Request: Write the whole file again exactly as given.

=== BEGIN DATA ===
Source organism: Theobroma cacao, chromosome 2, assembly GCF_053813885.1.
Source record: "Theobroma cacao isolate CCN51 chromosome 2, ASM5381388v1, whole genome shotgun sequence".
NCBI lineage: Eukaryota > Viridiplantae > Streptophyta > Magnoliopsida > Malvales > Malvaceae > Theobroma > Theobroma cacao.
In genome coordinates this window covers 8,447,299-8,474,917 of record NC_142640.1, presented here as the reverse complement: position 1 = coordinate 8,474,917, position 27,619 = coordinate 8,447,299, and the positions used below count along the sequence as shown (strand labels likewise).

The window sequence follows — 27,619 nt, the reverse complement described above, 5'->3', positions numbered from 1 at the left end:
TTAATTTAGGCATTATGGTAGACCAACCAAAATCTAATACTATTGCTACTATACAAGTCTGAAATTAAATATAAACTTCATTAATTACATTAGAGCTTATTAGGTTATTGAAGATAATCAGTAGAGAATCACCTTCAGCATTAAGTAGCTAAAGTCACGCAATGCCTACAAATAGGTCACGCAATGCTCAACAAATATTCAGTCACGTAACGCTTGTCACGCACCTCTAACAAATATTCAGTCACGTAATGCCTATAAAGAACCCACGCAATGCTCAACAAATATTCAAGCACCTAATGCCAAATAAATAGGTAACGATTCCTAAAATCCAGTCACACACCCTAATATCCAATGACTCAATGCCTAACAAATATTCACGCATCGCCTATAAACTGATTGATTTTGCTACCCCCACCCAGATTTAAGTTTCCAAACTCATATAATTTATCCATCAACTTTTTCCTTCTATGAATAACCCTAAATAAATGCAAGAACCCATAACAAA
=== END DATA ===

Source organism: Theobroma cacao, chromosome 2, assembly GCF_053813885.1.
Source record: "Theobroma cacao isolate CCN51 chromosome 2, ASM5381388v1, whole genome shotgun sequence".
NCBI lineage: Eukaryota > Viridiplantae > Streptophyta > Magnoliopsida > Malvales > Malvaceae > Theobroma > Theobroma cacao.
In genome coordinates this window covers 8,447,299-8,474,917 of record NC_142640.1, presented here as the reverse complement: position 1 = coordinate 8,474,917, position 27,619 = coordinate 8,447,299, and the positions used below count along the sequence as shown (strand labels likewise).

The window sequence follows — 27,619 nt, the reverse complement described above, 5'->3', positions numbered from 1 at the left end:
TTAATTTAGGCATTATGGTAGACCAACCAAAATCTAATACTATTGCTACTATACAAGTCTGAAATTAAATATAAACTTCATTAATTACATTAGAGCTTATTAGGTTATTGAAGATAATCAGTAGAGAATCACCTTCAGCATTAAGTAGCTAAAGTCACGCAATGCCTACAAATAGGTCACGCAATGCTCAACAAATATTCAGTCACGTAACGCTTGTCACGCACCTCTAACAAATATTCAGTCACGTAATGCCTATAAAGAACCCACGCAATGCTCAACAAATATTCAAGCACCTAATGCCAAATAAATAGGTAACGATTCCTAAAATCCAGTCACACACCCTAATATCCAATGACTCAATGCCTAACAAATATTCACGCATCGCCTATAAACTGATTGATTTTGCTACCCCCACCCAGATTTAAGTTTCCAAACTCATATAATTTATCCATCAACTTTTTCCTTCTATGAATAACCCTAAATAAATGCAAGAACCCATAACAAA